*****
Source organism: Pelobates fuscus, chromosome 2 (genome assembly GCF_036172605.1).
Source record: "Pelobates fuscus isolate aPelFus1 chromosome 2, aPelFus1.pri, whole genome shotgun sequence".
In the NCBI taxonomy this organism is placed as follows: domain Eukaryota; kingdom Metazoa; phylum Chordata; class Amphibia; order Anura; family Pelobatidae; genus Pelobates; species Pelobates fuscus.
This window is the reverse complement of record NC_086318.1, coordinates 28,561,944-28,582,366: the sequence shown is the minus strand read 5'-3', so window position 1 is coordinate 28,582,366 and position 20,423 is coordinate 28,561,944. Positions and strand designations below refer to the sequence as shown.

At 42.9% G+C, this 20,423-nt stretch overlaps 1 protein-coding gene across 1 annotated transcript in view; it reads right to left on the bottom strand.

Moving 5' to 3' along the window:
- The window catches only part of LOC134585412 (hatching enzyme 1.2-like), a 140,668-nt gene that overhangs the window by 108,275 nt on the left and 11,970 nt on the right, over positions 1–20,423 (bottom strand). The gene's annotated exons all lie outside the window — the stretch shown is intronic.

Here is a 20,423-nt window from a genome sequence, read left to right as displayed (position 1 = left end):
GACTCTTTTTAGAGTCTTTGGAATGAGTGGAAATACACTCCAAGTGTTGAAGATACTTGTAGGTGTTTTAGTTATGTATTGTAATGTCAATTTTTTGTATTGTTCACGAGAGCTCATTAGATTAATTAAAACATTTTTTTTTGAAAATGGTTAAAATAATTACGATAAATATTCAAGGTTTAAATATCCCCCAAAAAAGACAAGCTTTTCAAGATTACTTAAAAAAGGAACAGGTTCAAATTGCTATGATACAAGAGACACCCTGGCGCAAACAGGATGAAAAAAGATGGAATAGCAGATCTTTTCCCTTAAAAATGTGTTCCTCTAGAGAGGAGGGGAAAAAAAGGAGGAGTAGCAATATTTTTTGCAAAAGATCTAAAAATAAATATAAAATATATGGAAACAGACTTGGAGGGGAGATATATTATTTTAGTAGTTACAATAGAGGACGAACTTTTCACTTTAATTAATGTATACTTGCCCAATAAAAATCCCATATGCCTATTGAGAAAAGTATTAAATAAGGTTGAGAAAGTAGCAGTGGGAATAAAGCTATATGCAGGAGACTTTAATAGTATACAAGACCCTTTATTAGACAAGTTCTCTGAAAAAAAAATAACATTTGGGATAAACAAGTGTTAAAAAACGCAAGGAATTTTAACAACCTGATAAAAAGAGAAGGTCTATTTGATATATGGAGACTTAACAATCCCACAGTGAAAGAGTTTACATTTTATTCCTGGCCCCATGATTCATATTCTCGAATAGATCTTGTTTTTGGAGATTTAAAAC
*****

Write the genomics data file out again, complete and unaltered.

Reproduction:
Source organism: Pelobates fuscus, chromosome 2 (genome assembly GCF_036172605.1).
Source record: "Pelobates fuscus isolate aPelFus1 chromosome 2, aPelFus1.pri, whole genome shotgun sequence".
In the NCBI taxonomy this organism is placed as follows: domain Eukaryota; kingdom Metazoa; phylum Chordata; class Amphibia; order Anura; family Pelobatidae; genus Pelobates; species Pelobates fuscus.
This window is the reverse complement of record NC_086318.1, coordinates 28,561,944-28,582,366: the sequence shown is the minus strand read 5'-3', so window position 1 is coordinate 28,582,366 and position 20,423 is coordinate 28,561,944. Positions and strand designations below refer to the sequence as shown.

At 42.9% G+C, this 20,423-nt stretch overlaps 1 protein-coding gene across 1 annotated transcript in view; it reads right to left on the bottom strand.

Moving 5' to 3' along the window:
- The window catches only part of LOC134585412 (hatching enzyme 1.2-like), a 140,668-nt gene that overhangs the window by 108,275 nt on the left and 11,970 nt on the right, over positions 1–20,423 (bottom strand). The gene's annotated exons all lie outside the window — the stretch shown is intronic.

Here is a 20,423-nt window from a genome sequence, read left to right as displayed (position 1 = left end):
GACTCTTTTTAGAGTCTTTGGAATGAGTGGAAATACACTCCAAGTGTTGAAGATACTTGTAGGTGTTTTAGTTATGTATTGTAATGTCAATTTTTTGTATTGTTCACGAGAGCTCATTAGATTAATTAAAACATTTTTTTTTGAAAATGGTTAAAATAATTACGATAAATATTCAAGGTTTAAATATCCCCCAAAAAAGACAAGCTTTTCAAGATTACTTAAAAAAGGAACAGGTTCAAATTGCTATGATACAAGAGACACCCTGGCGCAAACAGGATGAAAAAAGATGGAATAGCAGATCTTTTCCCTTAAAAATGTGTTCCTCTAGAGAGGAGGGGAAAAAAAGGAGGAGTAGCAATATTTTTTGCAAAAGATCTAAAAATAAATATAAAATATATGGAAACAGACTTGGAGGGGAGATATATTATTTTAGTAGTTACAATAGAGGACGAACTTTTCACTTTAATTAATGTATACTTGCCCAATAAAAATCCCATATGCCTATTGAGAAAAGTATTAAATAAGGTTGAGAAAGTAGCAGTGGGAATAAAGCTATATGCAGGAGACTTTAATAGTATACAAGACCCTTTATTAGACAAGTTCTCTGAAAAAAAAATAACATTTGGGATAAACAAGTGTTAAAAAACGCAAGGAATTTTAACAACCTGATAAAAAGAGAAGGTCTATTTGATATATGGAGACTTAACAATCCCACAGTGAAAGAGTTTACATTTTATTCCTGGCCCCATGATTCATATTCTCGAATAGATCTTGTTTTTGGAGATTTAAAAC